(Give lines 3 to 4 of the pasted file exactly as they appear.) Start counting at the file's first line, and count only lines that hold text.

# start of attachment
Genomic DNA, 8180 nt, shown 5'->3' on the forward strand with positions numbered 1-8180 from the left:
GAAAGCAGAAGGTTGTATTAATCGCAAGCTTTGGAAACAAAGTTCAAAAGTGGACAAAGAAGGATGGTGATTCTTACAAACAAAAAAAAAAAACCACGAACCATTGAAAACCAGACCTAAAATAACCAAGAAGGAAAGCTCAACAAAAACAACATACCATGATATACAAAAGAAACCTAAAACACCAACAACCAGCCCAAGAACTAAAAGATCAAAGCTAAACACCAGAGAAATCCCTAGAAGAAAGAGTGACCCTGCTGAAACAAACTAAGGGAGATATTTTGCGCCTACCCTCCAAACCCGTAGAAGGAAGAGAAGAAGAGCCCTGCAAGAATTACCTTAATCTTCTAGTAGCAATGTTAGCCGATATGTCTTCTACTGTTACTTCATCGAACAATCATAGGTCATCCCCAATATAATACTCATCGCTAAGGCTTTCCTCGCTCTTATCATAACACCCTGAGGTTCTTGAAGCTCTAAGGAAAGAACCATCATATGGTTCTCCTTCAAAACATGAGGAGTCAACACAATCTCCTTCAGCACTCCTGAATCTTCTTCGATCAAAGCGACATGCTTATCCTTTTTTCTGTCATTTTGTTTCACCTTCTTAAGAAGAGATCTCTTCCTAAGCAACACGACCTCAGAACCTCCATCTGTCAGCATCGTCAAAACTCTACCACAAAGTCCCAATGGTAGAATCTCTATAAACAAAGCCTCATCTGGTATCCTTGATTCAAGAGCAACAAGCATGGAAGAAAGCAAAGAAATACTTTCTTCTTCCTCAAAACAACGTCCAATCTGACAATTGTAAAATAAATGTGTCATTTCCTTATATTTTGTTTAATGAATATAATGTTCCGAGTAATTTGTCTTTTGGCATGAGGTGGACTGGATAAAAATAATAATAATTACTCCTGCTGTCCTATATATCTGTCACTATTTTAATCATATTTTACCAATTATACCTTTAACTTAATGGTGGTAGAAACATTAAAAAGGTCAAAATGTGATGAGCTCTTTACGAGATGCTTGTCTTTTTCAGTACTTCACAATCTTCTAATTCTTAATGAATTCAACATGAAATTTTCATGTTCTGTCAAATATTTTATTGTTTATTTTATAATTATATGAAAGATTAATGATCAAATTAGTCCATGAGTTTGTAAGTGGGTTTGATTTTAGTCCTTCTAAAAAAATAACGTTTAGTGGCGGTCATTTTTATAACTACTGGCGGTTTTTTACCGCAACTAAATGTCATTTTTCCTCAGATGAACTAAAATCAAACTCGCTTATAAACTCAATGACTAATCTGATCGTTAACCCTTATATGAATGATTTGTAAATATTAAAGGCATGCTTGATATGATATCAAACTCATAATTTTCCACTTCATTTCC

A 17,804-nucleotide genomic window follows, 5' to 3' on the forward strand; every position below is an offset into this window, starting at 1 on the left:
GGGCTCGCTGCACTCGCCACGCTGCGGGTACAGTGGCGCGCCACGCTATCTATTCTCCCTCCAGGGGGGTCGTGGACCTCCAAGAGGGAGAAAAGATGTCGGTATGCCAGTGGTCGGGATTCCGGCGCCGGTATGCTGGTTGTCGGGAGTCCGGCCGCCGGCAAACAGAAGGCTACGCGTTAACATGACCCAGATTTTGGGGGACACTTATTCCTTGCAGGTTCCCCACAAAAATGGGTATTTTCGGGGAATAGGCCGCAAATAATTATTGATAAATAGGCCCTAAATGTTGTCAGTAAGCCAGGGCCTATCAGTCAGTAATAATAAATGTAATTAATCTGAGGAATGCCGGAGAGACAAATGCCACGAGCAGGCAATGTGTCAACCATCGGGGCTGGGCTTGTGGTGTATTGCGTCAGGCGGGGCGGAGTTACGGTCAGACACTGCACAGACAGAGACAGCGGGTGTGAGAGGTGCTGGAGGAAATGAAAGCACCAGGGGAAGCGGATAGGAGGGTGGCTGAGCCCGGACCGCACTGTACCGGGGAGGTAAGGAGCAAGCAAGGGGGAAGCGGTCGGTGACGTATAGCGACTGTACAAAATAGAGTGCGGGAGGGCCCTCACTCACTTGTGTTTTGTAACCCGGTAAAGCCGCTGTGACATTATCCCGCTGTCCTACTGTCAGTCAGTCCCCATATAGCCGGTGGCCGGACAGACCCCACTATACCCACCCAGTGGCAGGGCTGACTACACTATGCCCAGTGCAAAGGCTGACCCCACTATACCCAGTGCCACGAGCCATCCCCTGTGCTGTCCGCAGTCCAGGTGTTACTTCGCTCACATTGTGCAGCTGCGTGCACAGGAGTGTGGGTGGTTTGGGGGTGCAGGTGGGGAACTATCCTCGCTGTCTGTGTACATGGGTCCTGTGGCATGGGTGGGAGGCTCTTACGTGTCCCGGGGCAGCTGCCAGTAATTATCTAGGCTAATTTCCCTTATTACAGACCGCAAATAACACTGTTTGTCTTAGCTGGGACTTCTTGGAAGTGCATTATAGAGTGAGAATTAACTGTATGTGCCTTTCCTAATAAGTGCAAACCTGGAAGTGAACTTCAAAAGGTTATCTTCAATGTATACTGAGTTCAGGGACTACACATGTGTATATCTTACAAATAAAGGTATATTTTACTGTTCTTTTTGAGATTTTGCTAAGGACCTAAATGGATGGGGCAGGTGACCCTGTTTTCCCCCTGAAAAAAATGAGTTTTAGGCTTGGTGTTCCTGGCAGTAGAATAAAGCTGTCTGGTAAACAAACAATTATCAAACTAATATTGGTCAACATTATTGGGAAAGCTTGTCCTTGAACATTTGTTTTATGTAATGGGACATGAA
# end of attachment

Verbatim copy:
A 17,804-nucleotide genomic window follows, 5' to 3' on the forward strand; every position below is an offset into this window, starting at 1 on the left:
GGGCTCGCTGCACTCGCCACGCTGCGGGTACAGTGGCGCGCCACGCTATCTATTCTCCCTCCAGGGGGGTCGTGGACCTCCAAGAGGGAGAAAAGATGTCGGTATGCCAGTGGTCGGGATTCCGGCGCCGGTATGCTGGTTGTCGGGAGTCCGGCCGCCGGCAAACAGAAGGCTACGCGTTAACATGACCCAGATTTTGGGGGACACTTATTCCTTGCAGGTTCCCCACAAAAATGGGTATTTTCGGGGAATAGGCCGCAAATAATTATTGATAAATAGGCCCTAAATGTTGTCAGTAAGCCAGGGCCTATCAGTCAGTAATAATAAATGTAATTAATCTGAGGAATGCCGGAGAGACAAATGCCACGAGCAGGCAATGTGTCAACCATCGGGGCTGGGCTTGTGGTGTATTGCGTCAGGCGGGGCGGAGTTACGGTCAGACACTGCACAGACAGAGACAGCGGGTGTGAGAGGTGCTGGAGGAAATGAAAGCACCAGGGGAAGCGGATAGGAGGGTGGCTGAGCCCGGACCGCACTGTACCGGGGAGGTAAGGAGCAAGCAAGGGGGAAGCGGTCGGTGACGTATAGCGACTGTACAAAATAGAGTGCGGGAGGGCCCTCACTCACTTGTGTTTTGTAACCCGGTAAAGCCGCTGTGACATTATCCCGCTGTCCTACTGTCAGTCAGTCCCCATATAGCCGGTGGCCGGACAGACCCCACTATACCCACCCAGTGGCAGGGCTGACTACACTATGCCCAGTGCAAAGGCTGACCCCACTATACCCAGTGCCACGAGCCATCCCCTGTGCTGTCCGCAGTCCAGGTGTTACTTCGCTCACATTGTGCAGCTGCGTGCACAGGAGTGTGGGTGGTTTGGGGGTGCAGGTGGGGAACTATCCTCGCTGTCTGTGTACATGGGTCCTGTGGCATGGGTGGGAGGCTCTTACGTGTCCCGGGGCAGCTGCCAGTAATTATCTAGGCTAATTTCCCTTATTACAGACCGCAAATAACACTGTTTGTCTTAGCTGGGACTTCTTGGAAGTGCATTATAGAGTGAGAATTAACTGTATGTGCCTTTCCTAATAAGTGCAAACCTGGAAGTGAACTTCAAAAGGTTATCTTCAATGTATACTGAGTTCAGGGACTACACATGTGTATATCTTACAAATAAAGGTATATTTTACTGTTCTTTTTGAGATTTTGCTAAGGACCTAAATGGATGGGGCAGGTGACCCTGTTTTCCCCCTGAAAAAAATGAGTTTTAGGCTTGGTGTTCCTGGCAGTAGAATAAAGCTGTCTGGTAAACAAACAATTATCAAACTAATATTGGTCAACATTATTGGGAAAGCTTGTCCTTGAACATTTGTTTTATGTAATGGGACATGAA